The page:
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FDA advisory group recommends Moderna booster for emergency use

The decision will now go to the Food and Drug Administration, which is expected to make a final ruling in the coming days.
/ Source: NBC News

A Food and Drug Administration advisory panel voted Thursday to recommend Moderna booster shots for emergency use authorization, bringing millions of Americans one step closer to being eligible for an additional dose.

The panel, called the Vaccine and Related Biological Products Advisory Committee, voted unanimously in favor of authorizing the shots. The decision will now go to the FDA, which is expected to make a final ruling in the coming days.

The panel’s recommendations for the Moderna booster followed the blueprint it established last month for booster shots of Pfizer-BioNTech’s vaccine: It would be authorized for adults ages 65 and up; people in long-term care facilities; people with underlying medical conditions; and people at high risk of exposure to the coronavirus because of their job. These individuals would be eligible at least six months after their second shot.

Moderna’s booster dose would be given as a half dose of 50 micrograms, compared to the original 100 micrograms given in the initial vaccination series. (By contrast, Pfizer’s booster is the same 30 microgram dosage as its initial series.)

Jacqueline Miller, therapeutic area head for infectious diseases at Moderna, said in her presentation to the committee that the company chose the half dose because it wanted to use the lowest dose possible needed to induce an immune response.

Miller noted that using a lower-dose booster has worked well for other vaccines, including the DTaP vaccine, which protects against tetanus, diphtheria and whooping cough.

The meeting was less contentious than the group’s discussion last month on Pfizer, when the advisors rejected authorizing Pfizer boosters for all adults 18 and up six months after their initial vaccinations and instead opted to limit the eligibility.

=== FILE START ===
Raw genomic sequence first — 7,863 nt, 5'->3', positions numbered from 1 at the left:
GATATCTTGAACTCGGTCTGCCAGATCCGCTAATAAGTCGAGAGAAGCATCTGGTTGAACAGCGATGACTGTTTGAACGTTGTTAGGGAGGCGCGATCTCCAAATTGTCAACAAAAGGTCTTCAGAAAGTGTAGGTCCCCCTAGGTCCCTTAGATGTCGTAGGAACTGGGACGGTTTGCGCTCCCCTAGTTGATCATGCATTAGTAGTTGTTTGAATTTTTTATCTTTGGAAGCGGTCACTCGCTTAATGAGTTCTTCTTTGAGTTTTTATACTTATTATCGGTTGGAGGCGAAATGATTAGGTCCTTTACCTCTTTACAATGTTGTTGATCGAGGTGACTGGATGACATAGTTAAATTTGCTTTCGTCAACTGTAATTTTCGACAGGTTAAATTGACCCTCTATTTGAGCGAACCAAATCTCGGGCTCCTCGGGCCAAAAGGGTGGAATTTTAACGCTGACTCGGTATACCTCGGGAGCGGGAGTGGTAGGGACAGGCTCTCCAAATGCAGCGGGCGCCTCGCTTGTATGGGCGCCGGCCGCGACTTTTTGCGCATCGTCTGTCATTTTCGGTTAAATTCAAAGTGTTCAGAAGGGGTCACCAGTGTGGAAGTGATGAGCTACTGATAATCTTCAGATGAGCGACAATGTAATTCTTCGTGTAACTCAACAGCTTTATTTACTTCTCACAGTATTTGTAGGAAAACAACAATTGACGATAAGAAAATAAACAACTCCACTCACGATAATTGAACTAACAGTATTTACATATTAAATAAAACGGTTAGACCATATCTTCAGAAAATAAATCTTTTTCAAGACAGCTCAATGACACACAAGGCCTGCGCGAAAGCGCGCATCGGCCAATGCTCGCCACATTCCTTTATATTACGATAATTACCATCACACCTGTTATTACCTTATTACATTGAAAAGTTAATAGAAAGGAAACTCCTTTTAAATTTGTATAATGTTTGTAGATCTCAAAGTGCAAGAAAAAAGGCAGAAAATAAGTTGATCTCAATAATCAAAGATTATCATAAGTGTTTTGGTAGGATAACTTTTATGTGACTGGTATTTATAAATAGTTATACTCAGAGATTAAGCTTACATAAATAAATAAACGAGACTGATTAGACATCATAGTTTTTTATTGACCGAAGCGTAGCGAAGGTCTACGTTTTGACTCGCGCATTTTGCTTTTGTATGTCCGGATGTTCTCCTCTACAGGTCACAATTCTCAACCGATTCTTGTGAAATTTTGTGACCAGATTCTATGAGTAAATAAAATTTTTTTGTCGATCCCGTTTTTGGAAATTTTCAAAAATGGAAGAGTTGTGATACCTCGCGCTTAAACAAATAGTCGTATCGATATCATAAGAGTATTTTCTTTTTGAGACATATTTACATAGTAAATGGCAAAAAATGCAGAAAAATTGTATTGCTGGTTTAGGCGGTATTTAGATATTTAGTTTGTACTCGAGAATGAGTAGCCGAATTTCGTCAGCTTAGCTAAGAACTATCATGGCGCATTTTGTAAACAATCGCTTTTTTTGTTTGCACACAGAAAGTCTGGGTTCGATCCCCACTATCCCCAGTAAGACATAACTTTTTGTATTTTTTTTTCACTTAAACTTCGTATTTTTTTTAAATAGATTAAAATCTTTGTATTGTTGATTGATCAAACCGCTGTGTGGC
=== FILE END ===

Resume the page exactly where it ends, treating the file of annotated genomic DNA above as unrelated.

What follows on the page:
Data shows that protection from Moderna’s vaccine has waned: People who were vaccinated earlier in the year were more likely to have a breakthrough infection compared to people who received their vaccinations several months later, Miller said. Nearly all of these breakthrough infections were caused by the delta variant.

Several of the breakthrough cases were considered severe, and there were two deaths.

"We are concerned about the breakthrough disease that we’ve been observing in the participants in the (original clinical trial), and particularly the breakthrough cases that we’re starting to see in severe disease in the older adults," Miller said.

The booster dose led to higher antibody levels, including antibodies against the delta variant.

Still, a handful of breakthrough infections — 20 cases — were reported among people who received a booster.

Dr. Doran Fink, a deputy director of the FDA’s division of vaccines, noted that it’s still unknown what levels of antibodies are needed for protection.

Both Moderna’s presentation and the FDA’s analysis found the booster to be safe, though several committee members noted they wanted to see more safety data from the company.

Side effects from the booster were similar to those seen after the second dose. Those include arm pain, fatigue, headache and muscle aches.

However, the booster trial didn’t include enough participants to evaluate whether the extra dose raised the risk for myocarditis, Fink said.

Myocarditis, or inflammation of the heart muscle, has been linked to both Moderna and Pfizer’s COVID-19 vaccines. The condition is rare and mostly commonly seen in men under 30.

Hui-Lee Wong, associate director for innovation in the FDA’s Office of Biostatistics and Epidemiology, noted that myocarditis occurred in similar rates following the second doses of both Pfizer and Moderna.

In data from Israel, where 3.7 million people have received a Pfizer booster shot, 17 cases of myocarditis were reported, said Dr. Sharon Alroy-Preis, director of public health services for Israel’s Ministry of Health, who presented Thursday.

"The rate of it is really, really low compared to what you would have expected, if it was the same rate as after the second dose," she said. "Perhaps it’s because we’re giving this dose five months or later" as opposed to giving two doses three weeks apart.

The same group of advisers will convene Friday to discuss a booster shot of Johnson & Johnson’s COVID-19 vaccine. It will also review the results of a National Institutes of Health study on "mixing and matching" COVID-19 vaccines. That study found that giving people who initially received the Johnson & Johnson vaccination a booster dose of either Pfizer or Moderna led to a stronger immune response than a second Johnson & Johnson dose.

Next week, a group of advisers to the Centers for Disease Control and Prevention will take up the question of who should receive the Moderna and Johnson & Johnson booster shots. If the boosters are recommended, CDC Director Dr. Rochelle Walensky would then sign off and shots can start going into arms.

This story was originally published on NBC News.